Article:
US-Japan ministerial meeting strengthens military stance against China

The so-called “2 plus 2” meeting in Tokyo yesterday—involving US Secretary of State John Kerry, Defence Secretary Chuck Hagel, and their Japanese counterparts, Foreign Minister Fumio Kishida and Defence Minister Itsunori Onodera—has resulted in agreements that will escalate US-Japanese military tensions with China.

President Barack Obama shortened his intended trip to South East Asia next week by eliminating planned visits to Philippines and Malaysia, due to the US government shutdown. Amid growing concern among Asian allies over whether the US has the political will and financial resources to continue Obama’s aggressive “pivot to Asia” against China, Kerry and Hagel have used the meeting in Tokyo to send a strong message that Washington was serious about its commitments.

Hagel told reporters in Tokyo: “Our bilateral defence cooperation, including America’s commitment to the security of Japan, is a critical component of our overall relationship, and to the Obama administration’s rebalance to Asia-Pacific.”

The Pentagon put on a show of force to underscore the point. The nuclear-powered aircraft carrier USS George Washington and its battle group have been dispatched from Japan to Busan on Wednesday to carry out joint naval exercises with South Korean and Japanese warships off the southern coastline of the Korean Peninsula from October 9-10.

Hagel flew to Tokyo from Seoul where he commemorated the 60th anniversary of the US-Korean alliance. He also signed a strategic pact with South Korea that allows for a “pre-emptive” strike against North Korea, on the pretext of countering a nuclear attack by Pyongyang. The threat of pre-emptive strike could also be aimed at China.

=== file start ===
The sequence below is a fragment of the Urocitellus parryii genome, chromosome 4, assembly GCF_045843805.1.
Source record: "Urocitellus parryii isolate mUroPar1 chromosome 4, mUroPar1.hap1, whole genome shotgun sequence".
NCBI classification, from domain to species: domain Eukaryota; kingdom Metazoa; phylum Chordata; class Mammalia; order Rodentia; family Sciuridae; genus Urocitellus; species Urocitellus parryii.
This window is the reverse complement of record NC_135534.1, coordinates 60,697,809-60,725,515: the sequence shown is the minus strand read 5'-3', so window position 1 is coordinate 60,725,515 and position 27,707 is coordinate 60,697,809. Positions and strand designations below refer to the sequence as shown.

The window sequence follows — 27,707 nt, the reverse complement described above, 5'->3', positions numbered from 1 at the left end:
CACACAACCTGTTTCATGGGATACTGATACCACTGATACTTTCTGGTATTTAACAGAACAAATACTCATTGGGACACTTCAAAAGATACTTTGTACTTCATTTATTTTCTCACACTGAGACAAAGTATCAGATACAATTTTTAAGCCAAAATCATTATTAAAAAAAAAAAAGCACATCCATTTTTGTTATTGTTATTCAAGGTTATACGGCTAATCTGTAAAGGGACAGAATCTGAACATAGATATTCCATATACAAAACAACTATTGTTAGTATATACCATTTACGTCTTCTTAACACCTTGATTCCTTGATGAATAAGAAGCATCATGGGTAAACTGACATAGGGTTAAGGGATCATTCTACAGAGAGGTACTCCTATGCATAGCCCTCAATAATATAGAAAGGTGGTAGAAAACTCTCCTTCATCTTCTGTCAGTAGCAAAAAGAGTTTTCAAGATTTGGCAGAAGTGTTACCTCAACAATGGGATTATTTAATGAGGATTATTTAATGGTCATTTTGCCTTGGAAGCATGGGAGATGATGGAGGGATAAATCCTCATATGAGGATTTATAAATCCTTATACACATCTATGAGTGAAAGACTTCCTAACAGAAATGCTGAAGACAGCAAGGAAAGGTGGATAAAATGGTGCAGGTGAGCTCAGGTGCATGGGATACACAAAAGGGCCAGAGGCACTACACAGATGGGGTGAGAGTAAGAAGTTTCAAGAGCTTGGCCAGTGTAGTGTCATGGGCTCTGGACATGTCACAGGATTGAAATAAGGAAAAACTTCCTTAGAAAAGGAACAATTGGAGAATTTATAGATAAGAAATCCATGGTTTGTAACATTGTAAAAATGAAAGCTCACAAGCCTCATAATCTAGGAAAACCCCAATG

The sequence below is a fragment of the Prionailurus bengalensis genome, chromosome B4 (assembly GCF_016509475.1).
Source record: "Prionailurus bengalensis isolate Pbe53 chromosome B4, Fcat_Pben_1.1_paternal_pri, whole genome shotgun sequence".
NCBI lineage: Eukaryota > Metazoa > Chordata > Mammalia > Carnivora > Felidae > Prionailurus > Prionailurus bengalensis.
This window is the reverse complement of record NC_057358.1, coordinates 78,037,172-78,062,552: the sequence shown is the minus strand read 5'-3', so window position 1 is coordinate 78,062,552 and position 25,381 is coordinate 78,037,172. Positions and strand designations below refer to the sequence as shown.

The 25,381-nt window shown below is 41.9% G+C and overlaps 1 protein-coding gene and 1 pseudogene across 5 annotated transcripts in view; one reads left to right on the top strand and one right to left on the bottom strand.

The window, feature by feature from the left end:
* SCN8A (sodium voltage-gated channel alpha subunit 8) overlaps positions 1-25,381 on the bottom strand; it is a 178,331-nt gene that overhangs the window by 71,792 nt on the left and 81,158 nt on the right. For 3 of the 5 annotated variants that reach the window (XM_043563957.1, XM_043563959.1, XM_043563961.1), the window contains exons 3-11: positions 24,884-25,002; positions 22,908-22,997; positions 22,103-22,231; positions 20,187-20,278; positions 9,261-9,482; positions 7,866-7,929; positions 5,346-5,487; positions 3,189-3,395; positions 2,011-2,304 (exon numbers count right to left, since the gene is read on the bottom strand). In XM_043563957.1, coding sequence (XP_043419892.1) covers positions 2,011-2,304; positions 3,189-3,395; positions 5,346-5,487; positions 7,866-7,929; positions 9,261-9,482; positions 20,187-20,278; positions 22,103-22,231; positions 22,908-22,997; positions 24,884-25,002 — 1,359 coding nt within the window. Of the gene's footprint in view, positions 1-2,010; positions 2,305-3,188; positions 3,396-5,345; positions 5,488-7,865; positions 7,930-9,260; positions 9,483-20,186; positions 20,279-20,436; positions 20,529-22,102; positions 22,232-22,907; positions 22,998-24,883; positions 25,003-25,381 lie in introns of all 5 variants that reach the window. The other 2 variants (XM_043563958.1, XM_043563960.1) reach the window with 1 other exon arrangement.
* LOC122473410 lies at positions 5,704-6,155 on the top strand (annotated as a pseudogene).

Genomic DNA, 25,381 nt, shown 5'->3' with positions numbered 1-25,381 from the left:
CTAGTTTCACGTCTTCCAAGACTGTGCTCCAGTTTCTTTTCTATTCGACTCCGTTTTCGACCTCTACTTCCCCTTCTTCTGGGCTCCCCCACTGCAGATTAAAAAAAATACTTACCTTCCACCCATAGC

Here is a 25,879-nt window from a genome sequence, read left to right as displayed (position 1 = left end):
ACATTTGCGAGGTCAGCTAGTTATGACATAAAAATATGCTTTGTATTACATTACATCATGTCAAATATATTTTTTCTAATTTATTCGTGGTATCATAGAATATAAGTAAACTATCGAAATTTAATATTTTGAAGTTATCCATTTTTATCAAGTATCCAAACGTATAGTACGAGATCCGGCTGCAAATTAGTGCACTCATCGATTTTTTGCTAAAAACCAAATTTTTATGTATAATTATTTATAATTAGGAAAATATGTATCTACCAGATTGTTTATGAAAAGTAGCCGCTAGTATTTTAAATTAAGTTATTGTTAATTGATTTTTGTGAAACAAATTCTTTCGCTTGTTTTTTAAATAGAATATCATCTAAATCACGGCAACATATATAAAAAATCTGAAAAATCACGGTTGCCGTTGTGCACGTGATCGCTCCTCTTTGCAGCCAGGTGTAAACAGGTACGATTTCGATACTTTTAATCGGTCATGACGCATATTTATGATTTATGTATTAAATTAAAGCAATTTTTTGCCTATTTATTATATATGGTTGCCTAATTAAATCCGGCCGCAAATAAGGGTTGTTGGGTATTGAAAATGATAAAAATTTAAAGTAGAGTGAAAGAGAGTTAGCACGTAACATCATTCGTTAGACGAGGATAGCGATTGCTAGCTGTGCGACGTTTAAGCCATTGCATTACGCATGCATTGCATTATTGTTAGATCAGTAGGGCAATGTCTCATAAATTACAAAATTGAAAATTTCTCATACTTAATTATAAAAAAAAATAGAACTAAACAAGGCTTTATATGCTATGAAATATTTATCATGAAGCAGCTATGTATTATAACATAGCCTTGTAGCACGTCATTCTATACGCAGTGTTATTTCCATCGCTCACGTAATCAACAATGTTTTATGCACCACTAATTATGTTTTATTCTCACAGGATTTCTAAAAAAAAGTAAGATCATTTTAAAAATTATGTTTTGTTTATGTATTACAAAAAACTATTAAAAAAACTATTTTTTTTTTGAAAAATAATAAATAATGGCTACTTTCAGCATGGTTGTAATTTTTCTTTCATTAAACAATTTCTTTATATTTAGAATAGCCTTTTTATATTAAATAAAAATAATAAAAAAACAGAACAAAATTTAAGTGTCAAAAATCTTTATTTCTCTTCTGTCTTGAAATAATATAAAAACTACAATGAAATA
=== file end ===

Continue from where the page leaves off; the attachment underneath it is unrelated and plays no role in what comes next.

China was clearly at the centre of discussions in Tokyo. The joint statement encouraged Beijing “to play a responsible and constructive role in regional stability and prosperity, to adhere to international norms of behaviour, as well as to improve openness and transparency in its military modernisation.”

Obama’s “pivot” has fuelled tensions throughout the region as US allies have taken a more confrontational approach to China. Japan has significantly ratcheted up friction with China over the disputed Senkaku islands (known as Diaoyu in China) in the East China Sea over the past three years.

Kerry, while reiterating the official US position of taking no position on the territorial dispute, pointedly declared “we do recognise Japan’s administration of those islands.” Among the military measures announced, the US plans to deploy long-range Global Hawk surveillance drones to Japan next year to monitor the West Pacific region, including the East China Sea, a move that will only fuel tensions with China.

US-Japan “2 plus 2” ministerial meetings have been held since 1990, but yesterday’s was the first full meeting held in Tokyo, rather than Washington. The key point of the talks was to emphasise that Japan would play a “more balanced” role in the alliance—that is, it would expand its own military and assume greater responsibilities as the US develops its regional military build-up against China.

The joint statement announced that the US would deploy the second X-band early warning radar in Japan, near Kyoto, as part of joint anti-ballistic missile systems. These are nominally aimed against North Korea, but in reality are part of the Pentagon’s nuclear war plans against China and Russia. The US also plans to deploy F-35B vertical take-off stealth fighters by 2017; P-8 anti-submarine planes (the first such deployment outside the US); and two squadrons of MV-22 Osprey vertical take-off transport planes for joint training with Japanese forces.